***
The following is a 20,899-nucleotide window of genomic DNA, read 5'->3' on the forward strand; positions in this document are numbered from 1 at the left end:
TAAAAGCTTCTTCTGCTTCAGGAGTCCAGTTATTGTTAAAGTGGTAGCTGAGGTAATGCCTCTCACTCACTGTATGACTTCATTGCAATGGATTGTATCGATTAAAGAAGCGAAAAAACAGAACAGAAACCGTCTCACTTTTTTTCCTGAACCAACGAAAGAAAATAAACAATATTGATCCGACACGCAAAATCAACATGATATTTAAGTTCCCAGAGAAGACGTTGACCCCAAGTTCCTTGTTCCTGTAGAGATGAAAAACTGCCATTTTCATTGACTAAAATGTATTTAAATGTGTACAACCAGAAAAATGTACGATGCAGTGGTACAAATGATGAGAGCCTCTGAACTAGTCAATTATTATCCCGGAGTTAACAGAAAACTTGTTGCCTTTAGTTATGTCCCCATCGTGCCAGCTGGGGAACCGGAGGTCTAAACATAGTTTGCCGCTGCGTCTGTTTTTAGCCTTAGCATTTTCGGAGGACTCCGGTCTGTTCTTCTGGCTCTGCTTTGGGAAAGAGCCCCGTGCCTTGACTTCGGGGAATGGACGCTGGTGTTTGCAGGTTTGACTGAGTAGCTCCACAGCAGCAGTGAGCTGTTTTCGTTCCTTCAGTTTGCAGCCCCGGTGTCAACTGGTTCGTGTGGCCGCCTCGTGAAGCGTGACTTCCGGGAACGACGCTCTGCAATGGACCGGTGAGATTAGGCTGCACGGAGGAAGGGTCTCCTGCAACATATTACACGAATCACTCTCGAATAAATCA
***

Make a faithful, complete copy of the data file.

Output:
The following is a 20,899-nucleotide window of genomic DNA, read 5'->3' on the forward strand; positions in this document are numbered from 1 at the left end:
TAAAAGCTTCTTCTGCTTCAGGAGTCCAGTTATTGTTAAAGTGGTAGCTGAGGTAATGCCTCTCACTCACTGTATGACTTCATTGCAATGGATTGTATCGATTAAAGAAGCGAAAAAACAGAACAGAAACCGTCTCACTTTTTTTCCTGAACCAACGAAAGAAAATAAACAATATTGATCCGACACGCAAAATCAACATGATATTTAAGTTCCCAGAGAAGACGTTGACCCCAAGTTCCTTGTTCCTGTAGAGATGAAAAACTGCCATTTTCATTGACTAAAATGTATTTAAATGTGTACAACCAGAAAAATGTACGATGCAGTGGTACAAATGATGAGAGCCTCTGAACTAGTCAATTATTATCCCGGAGTTAACAGAAAACTTGTTGCCTTTAGTTATGTCCCCATCGTGCCAGCTGGGGAACCGGAGGTCTAAACATAGTTTGCCGCTGCGTCTGTTTTTAGCCTTAGCATTTTCGGAGGACTCCGGTCTGTTCTTCTGGCTCTGCTTTGGGAAAGAGCCCCGTGCCTTGACTTCGGGGAATGGACGCTGGTGTTTGCAGGTTTGACTGAGTAGCTCCACAGCAGCAGTGAGCTGTTTTCGTTCCTTCAGTTTGCAGCCCCGGTGTCAACTGGTTCGTGTGGCCGCCTCGTGAAGCGTGACTTCCGGGAACGACGCTCTGCAATGGACCGGTGAGATTAGGCTGCACGGAGGAAGGGTCTCCTGCAACATATTACACGAATCACTCTCGAATAAATCA